Saturday, September 11, 2010

Meteors, Superviruses, Nuclear War and World Governments

Comet Halley. Public domain by NASA.

There are some biologists who think a meteor killed the dinosaurs, one that left the Gulf of Mexico as crater. Beyond the immediate impact, such a meteor would leave vast clouds of dust that could block out the sun for months, much as a much smaller explosion created a cloud that blocked out the sun for a couple weeks in Washington State when Mount Saint Helens erupted. There is also the minor potential for the formation of dangerous liquids, solids and gases that could cause everything from minor respiratory problems to infertility in large sections of the earths soil to poison humanity, and viruses or bacteria if such a meteor were to come from an extraterrestrial body that had life. In addition, an exceptionally large meteor could invert the crust, melting away at 2000 degrees Fahrenheit all present traces of life on this earth, or reverse the poles, making Earth temporarily susceptible to super powered radiation from the sun, possibly destroying all of humanity in an instant.

This is hardly the only lethal hazard humanity could encounter. A supervirus, such as an airborne form of HIV, could kill of vast numbers of our species in a short time, and similar airborne viruses where no existing human gene could provide a reasonable defense could easily wipe humanity off the face of the earth.

Nuclear War is every bit as present today as it was in 1961 as a major threat to life on this planet. In addition to the obvious hazard of a purposeful nuclear war, an accidental launch, especially from less developed nuclear nations such as India, or a nuclear theft, especially from Pakistan or Russia, could trigger a series of events leading to a mass death throughout this earth, and potentially (though I will not take the time to verify or deny this claim) Nuclear Winter.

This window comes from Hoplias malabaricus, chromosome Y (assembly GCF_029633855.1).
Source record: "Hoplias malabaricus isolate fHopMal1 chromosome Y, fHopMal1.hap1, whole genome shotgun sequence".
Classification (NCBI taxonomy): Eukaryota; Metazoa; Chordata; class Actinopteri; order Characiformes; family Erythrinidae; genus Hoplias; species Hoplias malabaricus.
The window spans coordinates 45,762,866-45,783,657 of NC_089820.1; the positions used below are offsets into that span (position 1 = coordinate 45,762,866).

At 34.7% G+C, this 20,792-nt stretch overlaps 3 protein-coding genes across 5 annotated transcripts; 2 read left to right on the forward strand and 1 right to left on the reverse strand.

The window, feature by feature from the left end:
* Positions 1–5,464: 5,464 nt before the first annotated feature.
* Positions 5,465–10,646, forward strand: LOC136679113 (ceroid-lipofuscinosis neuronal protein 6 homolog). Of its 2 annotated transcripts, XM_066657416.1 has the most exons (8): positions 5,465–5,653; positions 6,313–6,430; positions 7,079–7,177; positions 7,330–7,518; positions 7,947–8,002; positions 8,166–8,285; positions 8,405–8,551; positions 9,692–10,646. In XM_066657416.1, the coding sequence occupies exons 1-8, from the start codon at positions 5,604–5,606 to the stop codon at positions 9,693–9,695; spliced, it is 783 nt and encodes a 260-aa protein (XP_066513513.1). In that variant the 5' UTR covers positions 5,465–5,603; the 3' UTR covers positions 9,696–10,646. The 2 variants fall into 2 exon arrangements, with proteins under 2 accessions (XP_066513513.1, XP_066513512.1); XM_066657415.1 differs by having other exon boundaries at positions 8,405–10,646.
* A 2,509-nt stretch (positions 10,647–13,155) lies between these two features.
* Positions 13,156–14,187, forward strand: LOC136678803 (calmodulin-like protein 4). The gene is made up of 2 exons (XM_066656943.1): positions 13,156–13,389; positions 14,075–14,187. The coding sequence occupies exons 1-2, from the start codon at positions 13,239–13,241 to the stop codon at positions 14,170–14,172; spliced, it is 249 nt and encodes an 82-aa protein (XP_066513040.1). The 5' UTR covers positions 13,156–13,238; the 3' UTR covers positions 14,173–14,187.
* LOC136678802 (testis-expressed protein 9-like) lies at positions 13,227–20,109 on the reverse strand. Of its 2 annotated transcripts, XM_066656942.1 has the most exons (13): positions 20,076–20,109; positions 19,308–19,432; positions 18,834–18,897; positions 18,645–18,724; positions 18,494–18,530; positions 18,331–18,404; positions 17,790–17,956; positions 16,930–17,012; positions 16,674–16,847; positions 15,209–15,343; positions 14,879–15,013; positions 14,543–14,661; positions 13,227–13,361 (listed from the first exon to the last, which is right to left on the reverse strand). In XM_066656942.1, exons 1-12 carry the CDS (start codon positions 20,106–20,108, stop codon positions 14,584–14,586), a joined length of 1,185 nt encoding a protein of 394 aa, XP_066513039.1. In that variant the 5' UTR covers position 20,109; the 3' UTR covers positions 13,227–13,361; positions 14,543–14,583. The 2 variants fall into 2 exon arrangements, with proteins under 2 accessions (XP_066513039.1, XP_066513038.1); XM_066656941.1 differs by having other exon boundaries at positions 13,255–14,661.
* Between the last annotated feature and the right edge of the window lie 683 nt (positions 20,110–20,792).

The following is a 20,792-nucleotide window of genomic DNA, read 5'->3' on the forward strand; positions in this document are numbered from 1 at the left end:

A large World Government could attempt mind control or even just more traditional totalitarianism or absolutism, leading to a century of war, mass killing, and insurgency throughout this planet, or a thousand years of horrifying submission, kleptocracy, and degradation, and likely genocide. The two are highly connected, as Indochina (Cambodia, Vietnam, Laos) and Africa have been clear examples of both.

What do we do about these supreme dangers? If any of these dangers is to be handled effectively, humanely and justly, planning must occur in advance, preferably with clear rush buy instructions to build what is necessary to handle them overnight or sooner, even at high cost. Methods must be developed to deal with these problems as they come up, and any tool required needs to be buildable in a short amount of time, as it is financially unreasonable and politically untenable to keep such things stockpiled for when they are needed. Sooner or later, one of these, or possibly all of these, will happen.